All I can do is go out and play every day. I can only affect what I do when I’m on the field. As far as my opportunities to get on the field that’s up to the coaching staff. All I can control is what I do out on the practice field every day.

On what the coaching staff has been telling him he has to do:
The direction I’m getting is that they want to see me be more of a productive player, more of an every down contributor and things of that nature. But with all that kind of stuff it comes with experience. You need game time experience in order to make those kinds of transitions happen, so in order for me to get those game time opportunities there is obviously something more that they need to see from me on the practice field. I have to do my best to give that to them.


On if the challenges Kansas City has faced the past few seasons are similar to his challenges now:
I think that they haven’t been to the playoffs in a while and [they’re] just trying to change some mindsets. That was one of the biggest challenges. So, they’ve done a good job of getting their team to where it is today. We’ve got that same challenge to turn the mindset around to get back to having an opportunity to go win a championship.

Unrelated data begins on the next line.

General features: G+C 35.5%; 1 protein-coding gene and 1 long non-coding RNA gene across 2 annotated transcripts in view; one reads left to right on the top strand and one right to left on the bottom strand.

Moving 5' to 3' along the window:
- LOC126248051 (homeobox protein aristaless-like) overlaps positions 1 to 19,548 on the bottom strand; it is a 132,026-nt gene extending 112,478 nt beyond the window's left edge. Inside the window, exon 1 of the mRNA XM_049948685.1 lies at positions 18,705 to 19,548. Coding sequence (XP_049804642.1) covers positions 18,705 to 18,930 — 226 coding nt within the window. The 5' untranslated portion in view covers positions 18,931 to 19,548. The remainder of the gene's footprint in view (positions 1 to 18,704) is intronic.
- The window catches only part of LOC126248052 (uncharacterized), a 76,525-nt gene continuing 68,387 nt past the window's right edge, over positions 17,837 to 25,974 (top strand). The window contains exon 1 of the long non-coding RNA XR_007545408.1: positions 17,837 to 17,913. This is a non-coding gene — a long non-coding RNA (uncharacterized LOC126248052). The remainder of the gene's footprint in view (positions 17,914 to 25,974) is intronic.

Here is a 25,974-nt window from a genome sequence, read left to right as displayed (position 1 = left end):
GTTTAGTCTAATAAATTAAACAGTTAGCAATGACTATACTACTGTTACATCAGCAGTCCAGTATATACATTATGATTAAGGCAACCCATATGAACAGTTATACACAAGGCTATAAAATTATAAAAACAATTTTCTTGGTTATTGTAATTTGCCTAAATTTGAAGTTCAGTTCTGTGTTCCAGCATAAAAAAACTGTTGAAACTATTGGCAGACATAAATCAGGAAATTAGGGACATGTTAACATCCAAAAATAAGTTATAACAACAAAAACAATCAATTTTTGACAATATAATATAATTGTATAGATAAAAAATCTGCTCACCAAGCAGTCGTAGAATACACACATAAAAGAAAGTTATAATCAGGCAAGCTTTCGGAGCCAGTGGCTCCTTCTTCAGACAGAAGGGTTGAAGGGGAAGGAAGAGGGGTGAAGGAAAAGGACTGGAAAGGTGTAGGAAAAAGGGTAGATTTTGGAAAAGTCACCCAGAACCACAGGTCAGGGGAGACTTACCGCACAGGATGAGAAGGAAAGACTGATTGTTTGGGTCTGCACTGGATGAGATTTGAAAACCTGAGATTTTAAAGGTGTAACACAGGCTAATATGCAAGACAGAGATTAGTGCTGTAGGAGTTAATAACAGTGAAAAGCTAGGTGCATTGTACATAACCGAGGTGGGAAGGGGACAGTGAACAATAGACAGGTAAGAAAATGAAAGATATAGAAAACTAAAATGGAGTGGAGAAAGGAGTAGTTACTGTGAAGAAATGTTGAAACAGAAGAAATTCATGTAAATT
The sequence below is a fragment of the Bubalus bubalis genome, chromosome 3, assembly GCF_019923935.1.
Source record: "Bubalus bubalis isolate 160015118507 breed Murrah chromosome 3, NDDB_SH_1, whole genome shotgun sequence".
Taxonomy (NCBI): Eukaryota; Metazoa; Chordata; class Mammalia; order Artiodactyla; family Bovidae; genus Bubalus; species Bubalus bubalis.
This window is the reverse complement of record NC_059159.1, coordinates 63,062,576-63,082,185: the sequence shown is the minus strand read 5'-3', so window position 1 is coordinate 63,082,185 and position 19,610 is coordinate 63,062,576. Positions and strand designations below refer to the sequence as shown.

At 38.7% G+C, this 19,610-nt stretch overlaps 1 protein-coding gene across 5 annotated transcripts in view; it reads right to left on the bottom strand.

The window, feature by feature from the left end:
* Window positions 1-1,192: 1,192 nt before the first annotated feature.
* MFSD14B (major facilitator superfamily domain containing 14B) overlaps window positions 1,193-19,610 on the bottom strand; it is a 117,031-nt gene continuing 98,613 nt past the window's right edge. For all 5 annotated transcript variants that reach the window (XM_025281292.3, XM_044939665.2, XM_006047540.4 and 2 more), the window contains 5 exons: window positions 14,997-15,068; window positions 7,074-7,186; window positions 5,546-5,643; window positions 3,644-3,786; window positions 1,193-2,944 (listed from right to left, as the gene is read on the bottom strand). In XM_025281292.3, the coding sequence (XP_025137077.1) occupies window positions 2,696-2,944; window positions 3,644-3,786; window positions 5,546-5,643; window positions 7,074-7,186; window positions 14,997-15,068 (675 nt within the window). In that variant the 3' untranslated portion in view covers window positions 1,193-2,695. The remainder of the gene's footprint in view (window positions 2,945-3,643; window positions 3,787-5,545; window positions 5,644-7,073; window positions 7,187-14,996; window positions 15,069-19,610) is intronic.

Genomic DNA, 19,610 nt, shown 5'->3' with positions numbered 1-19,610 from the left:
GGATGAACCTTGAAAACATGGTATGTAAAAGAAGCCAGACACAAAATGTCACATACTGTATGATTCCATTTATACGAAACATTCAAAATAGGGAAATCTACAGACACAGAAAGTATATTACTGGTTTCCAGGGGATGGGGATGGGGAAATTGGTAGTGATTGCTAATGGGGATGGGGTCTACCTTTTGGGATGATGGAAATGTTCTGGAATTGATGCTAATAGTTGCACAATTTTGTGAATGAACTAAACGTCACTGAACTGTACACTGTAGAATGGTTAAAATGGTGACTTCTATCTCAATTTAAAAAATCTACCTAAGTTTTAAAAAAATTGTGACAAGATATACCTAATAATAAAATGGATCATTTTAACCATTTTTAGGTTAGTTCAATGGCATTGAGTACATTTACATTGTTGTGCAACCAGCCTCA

On if LB Aaron Maybin wouldn’t be on this team if he wasn’t a first-round pick:
He’s done some good things. He’s just not producing enough right now to get on the field. He has good talent and we work with all those guys that have got talent to try and continue to bring them along as football players.

On if it has anything to do with the investment made in Maybin:

On if he feels Maybin is over-matched during the games:
You can put yourself in a position to get over-matched by not taking advantage of what you have – the quickness, speed – that kind of stuff. If you’re locked up, then you’re at a disadvantage. You’ve got to play a little differently when you’re not as big and strong as the guy you’re playing against. So, yeah, he puts himself, sometimes, in a position where he gets over-matched, but that’s one of the things that productive players do, they don’t put themselves in that position.